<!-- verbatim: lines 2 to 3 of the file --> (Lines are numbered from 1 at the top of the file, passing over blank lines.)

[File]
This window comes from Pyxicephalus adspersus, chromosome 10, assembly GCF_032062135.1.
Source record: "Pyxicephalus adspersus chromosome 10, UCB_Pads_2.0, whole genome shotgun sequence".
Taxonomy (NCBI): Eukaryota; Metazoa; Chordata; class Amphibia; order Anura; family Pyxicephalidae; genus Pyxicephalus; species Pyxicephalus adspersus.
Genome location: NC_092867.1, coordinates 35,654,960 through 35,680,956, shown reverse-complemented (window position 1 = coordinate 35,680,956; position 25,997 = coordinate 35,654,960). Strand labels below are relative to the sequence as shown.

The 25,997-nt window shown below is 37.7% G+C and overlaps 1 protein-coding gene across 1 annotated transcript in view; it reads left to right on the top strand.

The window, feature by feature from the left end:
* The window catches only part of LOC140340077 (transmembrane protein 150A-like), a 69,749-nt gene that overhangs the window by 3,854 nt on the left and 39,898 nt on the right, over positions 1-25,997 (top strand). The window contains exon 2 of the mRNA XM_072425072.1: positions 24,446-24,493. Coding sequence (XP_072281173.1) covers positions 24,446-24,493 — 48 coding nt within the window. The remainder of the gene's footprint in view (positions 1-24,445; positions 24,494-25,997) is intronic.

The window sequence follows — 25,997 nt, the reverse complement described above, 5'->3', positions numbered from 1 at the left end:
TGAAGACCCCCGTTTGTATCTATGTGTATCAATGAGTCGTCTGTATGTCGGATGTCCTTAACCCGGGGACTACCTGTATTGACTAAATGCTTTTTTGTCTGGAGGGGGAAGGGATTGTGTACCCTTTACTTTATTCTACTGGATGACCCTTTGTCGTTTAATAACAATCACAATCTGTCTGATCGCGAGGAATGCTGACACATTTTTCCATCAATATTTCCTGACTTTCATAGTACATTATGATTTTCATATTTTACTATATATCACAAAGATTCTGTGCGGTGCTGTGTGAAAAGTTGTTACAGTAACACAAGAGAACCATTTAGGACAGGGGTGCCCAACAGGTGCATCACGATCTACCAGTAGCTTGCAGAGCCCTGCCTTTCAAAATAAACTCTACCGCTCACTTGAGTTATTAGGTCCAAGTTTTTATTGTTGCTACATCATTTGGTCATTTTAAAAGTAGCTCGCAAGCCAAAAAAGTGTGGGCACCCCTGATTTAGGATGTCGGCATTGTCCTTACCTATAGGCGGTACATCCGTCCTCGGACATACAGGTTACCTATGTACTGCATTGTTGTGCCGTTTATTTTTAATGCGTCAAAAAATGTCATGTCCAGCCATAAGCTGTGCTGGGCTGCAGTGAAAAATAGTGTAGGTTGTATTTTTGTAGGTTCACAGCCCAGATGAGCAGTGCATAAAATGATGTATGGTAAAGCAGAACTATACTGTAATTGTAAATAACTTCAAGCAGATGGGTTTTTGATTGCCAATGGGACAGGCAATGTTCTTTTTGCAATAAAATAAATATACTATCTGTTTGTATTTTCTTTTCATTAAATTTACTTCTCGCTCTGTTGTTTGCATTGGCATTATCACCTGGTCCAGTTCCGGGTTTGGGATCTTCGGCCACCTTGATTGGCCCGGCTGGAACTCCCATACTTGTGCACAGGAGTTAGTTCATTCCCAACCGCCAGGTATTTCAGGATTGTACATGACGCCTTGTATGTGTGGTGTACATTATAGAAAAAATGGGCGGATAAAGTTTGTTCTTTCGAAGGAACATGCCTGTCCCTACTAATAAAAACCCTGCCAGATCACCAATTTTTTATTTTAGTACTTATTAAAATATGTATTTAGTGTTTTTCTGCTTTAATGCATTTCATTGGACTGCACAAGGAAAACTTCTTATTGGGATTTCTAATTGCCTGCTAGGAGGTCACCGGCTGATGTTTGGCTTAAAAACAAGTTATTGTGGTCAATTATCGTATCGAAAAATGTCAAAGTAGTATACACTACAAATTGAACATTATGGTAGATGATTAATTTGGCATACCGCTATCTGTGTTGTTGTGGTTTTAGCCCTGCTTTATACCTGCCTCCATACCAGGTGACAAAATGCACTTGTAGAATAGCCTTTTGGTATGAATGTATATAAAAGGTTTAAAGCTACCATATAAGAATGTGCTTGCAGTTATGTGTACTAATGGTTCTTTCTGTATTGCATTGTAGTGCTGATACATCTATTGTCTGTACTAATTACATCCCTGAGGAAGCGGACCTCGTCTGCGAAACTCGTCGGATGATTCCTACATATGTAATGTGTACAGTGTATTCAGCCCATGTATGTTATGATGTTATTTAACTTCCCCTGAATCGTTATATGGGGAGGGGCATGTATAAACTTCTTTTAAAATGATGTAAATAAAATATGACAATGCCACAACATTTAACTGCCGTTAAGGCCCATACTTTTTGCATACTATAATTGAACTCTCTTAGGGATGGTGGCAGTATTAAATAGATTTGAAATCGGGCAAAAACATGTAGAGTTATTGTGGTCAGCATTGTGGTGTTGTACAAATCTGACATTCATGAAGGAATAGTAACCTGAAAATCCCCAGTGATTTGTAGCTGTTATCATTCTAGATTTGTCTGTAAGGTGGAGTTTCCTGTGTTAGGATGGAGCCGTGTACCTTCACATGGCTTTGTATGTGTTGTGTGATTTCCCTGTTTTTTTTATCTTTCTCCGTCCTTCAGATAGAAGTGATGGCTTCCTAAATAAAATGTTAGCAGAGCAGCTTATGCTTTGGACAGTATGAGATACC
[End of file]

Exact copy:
Source record: "Pyxicephalus adspersus chromosome 10, UCB_Pads_2.0, whole genome shotgun sequence".
Taxonomy (NCBI): Eukaryota; Metazoa; Chordata; class Amphibia; order Anura; family Pyxicephalidae; genus Pyxicephalus; species Pyxicephalus adspersus.